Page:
How can we enrich the quality of everyday life for people with dementia through sensory experience?

I originally decided to explore the idea of designing for delight for my Final Major Project, and rather than solve a problem try to create an immersive sensory experience that would hopefully spark a bit of joy in people. The project would seek to investigate and explore how tangible things make us feel intangible joy, and how sensory experiences affect our emotions and the relationship between the physical world and the quixotic emotion called delight.

To achieve that, I examined the types of strategies that can be used to reach a state of delight and how space and materials can affect that. With evidence pointing to the psychological benefits of nature, where the natural environment can not only help mitigate stress but also promote a range of intermediate outcomes such as increased subjective well-being, I wanted to explore the effect nature has on feelings of delight and use it as an inspiration for the shape and playfulness of the space. Another approach I wanted to examine was sensory design, where sound, touch and smell are equal to sight, and emotions as important as cognitions.

However, shortly after the submission of the proposal I had a business meeting with DEOS, an organisation that provides care to the elderly, where I presented our UX course and my projects. At the end of the meeting they offered me the position of UX designer on their new project—building an innovative centre for people suffering from dementia called The Poppy World. As they wanted me to design a sensory room as well, I saw this as an opportunity to combine my Final Major Project with an actual project. This collaboration would also afford me the possibility of working on the increasingly important issue of providing quality care for people with dementia.

Plan for the FMP.

After John and Alaistair approved my newly chosen topic, I started exploring the world of dementia. Before diving into research, I wanted to read something to help me better frame and understand my project. I eventually chose The Wisdom of Insecurity: A Message for an Age of Anxiety by Alan Watts. Although the book itself covers quite a broad range of topics and is not directly linked to my research question, it gave me some ideas on how to approach this project.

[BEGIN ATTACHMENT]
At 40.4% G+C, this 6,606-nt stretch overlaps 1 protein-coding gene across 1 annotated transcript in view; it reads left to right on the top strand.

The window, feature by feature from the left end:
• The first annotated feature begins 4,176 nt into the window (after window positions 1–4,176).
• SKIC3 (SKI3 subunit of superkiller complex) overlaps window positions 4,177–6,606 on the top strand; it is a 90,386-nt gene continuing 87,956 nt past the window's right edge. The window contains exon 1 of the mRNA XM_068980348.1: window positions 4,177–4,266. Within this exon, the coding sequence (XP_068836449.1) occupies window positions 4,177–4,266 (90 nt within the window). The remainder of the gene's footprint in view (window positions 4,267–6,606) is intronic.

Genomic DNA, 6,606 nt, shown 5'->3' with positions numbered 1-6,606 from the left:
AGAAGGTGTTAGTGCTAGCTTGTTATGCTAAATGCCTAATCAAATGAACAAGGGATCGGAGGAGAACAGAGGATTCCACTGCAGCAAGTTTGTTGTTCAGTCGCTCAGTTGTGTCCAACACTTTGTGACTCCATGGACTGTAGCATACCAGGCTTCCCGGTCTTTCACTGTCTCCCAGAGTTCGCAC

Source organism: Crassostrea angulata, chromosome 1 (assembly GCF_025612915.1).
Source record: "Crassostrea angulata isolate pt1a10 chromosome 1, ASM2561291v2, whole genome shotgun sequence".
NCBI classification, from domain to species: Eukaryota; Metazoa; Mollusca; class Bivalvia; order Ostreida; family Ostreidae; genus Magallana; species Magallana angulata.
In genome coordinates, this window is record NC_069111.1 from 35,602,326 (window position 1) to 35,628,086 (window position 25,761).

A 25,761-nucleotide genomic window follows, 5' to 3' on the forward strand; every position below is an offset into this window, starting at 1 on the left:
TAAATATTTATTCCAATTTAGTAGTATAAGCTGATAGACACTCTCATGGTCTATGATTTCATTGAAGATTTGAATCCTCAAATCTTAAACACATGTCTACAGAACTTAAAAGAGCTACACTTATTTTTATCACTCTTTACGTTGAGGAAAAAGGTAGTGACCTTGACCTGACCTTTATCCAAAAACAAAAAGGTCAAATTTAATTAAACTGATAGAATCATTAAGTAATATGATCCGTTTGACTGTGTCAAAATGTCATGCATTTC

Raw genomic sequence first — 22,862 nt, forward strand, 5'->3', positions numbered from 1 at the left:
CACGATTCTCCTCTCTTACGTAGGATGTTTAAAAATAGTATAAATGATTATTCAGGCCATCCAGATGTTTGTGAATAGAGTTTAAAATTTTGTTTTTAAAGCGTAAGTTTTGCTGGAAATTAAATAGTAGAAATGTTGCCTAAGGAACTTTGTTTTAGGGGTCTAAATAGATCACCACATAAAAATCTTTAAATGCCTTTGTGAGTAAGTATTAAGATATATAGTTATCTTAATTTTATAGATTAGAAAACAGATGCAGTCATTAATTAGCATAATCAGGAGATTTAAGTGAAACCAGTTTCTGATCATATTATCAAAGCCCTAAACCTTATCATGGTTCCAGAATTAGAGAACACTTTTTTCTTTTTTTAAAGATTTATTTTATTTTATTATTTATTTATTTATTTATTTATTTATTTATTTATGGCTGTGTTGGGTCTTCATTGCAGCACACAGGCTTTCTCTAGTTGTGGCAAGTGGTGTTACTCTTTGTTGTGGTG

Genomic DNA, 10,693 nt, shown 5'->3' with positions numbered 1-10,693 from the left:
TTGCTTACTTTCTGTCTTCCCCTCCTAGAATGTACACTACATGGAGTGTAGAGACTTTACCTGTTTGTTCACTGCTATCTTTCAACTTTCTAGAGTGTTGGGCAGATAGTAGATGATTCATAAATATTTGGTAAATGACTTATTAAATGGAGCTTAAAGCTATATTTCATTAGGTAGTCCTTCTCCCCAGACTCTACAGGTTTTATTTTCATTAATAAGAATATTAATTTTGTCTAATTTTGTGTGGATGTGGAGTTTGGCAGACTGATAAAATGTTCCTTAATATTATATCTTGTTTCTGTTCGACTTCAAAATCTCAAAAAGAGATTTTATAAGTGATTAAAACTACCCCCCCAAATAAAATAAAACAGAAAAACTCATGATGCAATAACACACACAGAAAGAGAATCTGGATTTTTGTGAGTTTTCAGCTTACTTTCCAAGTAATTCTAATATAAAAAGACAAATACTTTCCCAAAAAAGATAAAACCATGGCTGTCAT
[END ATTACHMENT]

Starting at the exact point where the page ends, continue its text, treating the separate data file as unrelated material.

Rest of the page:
The book touches some important topics in design, the experience itself, our perception of problem-solving and phenomenology. The author offers a simple but interesting perspective on problem-solving. He believes that we view ourselves as practical persons who want to get results. We are impatient with theory and with any discussion that does not immediately lead to concrete applications. He states: ‘If a problem can be solved at all, to understand it and to know what to do about it are the same thing. On the other hand, doing something about a problem which you do not understand is like trying to clear away darkness by thrusting it aside with your hands. When light is brought, the darkness vanishes at once’ (Watts, 1951). And in my experience, we tend to devote more effort to solving poorly understood problems than to understanding them.

Ideas of Alan Watts in conection to the UX design.

Another interesting part of the book is the author’s view on death. He sees death as something we welcome in our old age. When we are younger, death is something we fear, but if we imagine that our death could be indefinitely postponed, we would not actually go on postponing it forever because after a certain point we would realize that this is not the way in which we wanted to survive. It is far more interesting to continue the process of life through different individuals, because with each new individual life is renewed. With children we can survive in a different way, so we pass on the torch and say, ‘Now you work’.

To create relevant design, designers need to consider the bigger picture and different perspectives with care and thoughtfulness, without meaningless assumptions based solely on their opinions, and one way to achieve that is to search for more than just topic-specific articles.


Blazhenkova, O. and Kumar, M. M. (2018) Angular versus curved shapes: correspondences and emotional processing. Perception, 47(1), 67-89.

Cabanac, M. (1999) Pleasure and joy, and their role in human life. In creating the productive workplace (pp. 62-72).

Hartig, T., Mitchell, R., De Vries, S., and Frumkin, H. (2014) Nature and health. Annual review of public health, 35, 207-228.

Hess, U., Gryc, O., and Hareli, S. (2013) How shapes influence social judgments. Social Cognition, 31(1), 72-80.

Malnar, J. M. (2004) Sensory design. Minnesota: University of Minnesota Press.

Watts, A. (1951). The wisdom of insecurity: A message for an age of anxiety. Vintage.